Describe and analyze your own social identities and how the world around you responds to them. Although it was meaningful to begin this examination in the relative privacy of the Reflection and Application Assignments, your understanding of these concepts will deepen when you enter into a conversation about these topics with your colleagues. In preparation for this Discussion, consider the following questions:
What was your concept of â€œdiversityâ€ before you enrolled in this course, and in what ways, if any, has that concept been affirmed/modified/changed by what you learned this week?
In what specific ways has thinking about your own diversity, as expressed in your social identities, influenced/increased your understanding that social identities are the source of individual diversity?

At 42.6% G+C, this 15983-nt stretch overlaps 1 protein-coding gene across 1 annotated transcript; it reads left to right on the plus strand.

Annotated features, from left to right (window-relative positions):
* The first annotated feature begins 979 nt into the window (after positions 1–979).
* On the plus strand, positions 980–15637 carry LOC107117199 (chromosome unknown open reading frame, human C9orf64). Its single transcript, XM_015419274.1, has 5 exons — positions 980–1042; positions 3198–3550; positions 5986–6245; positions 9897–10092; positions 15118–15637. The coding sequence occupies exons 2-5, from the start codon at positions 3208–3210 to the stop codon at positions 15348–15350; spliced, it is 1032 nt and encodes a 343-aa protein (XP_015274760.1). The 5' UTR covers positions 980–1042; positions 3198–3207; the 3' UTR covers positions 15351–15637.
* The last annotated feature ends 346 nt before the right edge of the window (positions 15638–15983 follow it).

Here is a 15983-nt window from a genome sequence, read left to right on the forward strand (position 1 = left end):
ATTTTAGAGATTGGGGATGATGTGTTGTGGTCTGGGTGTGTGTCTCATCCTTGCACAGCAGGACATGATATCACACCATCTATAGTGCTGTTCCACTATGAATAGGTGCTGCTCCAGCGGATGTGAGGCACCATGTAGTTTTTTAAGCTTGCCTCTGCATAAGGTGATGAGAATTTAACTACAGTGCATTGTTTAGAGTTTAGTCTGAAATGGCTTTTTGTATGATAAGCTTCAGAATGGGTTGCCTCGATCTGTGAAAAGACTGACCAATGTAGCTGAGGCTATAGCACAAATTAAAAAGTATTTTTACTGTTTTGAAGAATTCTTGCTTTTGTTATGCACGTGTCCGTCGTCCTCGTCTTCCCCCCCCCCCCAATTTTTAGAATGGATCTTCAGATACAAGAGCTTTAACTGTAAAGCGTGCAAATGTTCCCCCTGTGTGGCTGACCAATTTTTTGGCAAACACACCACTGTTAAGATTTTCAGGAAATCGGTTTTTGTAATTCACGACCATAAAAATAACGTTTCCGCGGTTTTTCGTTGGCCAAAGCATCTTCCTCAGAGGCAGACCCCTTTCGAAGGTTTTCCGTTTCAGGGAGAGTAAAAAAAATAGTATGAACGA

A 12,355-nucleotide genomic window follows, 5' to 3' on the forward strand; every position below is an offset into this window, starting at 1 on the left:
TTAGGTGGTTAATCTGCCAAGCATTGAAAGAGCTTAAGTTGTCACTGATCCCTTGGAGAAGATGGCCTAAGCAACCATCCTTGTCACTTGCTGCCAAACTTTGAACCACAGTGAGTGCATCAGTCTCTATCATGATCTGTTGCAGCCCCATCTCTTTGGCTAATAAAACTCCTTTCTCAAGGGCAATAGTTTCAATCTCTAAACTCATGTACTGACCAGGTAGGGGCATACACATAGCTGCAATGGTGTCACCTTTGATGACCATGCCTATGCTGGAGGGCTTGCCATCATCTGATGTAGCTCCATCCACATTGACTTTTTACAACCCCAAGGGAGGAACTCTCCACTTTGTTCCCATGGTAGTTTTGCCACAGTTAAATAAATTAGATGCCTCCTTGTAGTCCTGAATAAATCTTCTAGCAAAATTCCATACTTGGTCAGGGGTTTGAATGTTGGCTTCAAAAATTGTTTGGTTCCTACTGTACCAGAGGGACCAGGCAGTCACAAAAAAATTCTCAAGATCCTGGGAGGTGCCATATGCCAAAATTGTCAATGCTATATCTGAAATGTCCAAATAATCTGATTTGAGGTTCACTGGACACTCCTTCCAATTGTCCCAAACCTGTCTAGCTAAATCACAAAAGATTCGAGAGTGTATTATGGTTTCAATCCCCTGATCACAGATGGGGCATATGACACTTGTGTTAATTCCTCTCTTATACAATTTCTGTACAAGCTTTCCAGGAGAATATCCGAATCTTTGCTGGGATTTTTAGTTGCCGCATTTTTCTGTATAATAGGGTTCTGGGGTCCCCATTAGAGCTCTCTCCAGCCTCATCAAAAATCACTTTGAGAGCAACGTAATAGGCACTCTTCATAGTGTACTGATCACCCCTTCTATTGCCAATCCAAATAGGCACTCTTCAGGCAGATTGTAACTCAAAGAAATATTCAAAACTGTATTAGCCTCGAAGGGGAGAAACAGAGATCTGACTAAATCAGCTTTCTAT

Some people maintain that a focus on human differences creates conflict; that it is better to focus only on similarities between people. What are your thoughts?
What is, in your opinion, the dominant reason why you as an early childhood professional should study the nature of social identities and their link with diversity?
Based on what you have learned this week, what is one new idea, insight, or question regarding diversity and/or social identities that you want to share with your colleagues?
Ramsey, P. G. (2004). Teaching and learning in a diverse world (pp. 3â€“6). New York, NY: Teachers College Press.
Article: Deaux, K. (2001). Social identity. In J. Worell (Ed.), Encyclopedia of women and gender (Vols. 1â€“2, pp. 1â€“9). Maryland Heights, MO: Academic Press.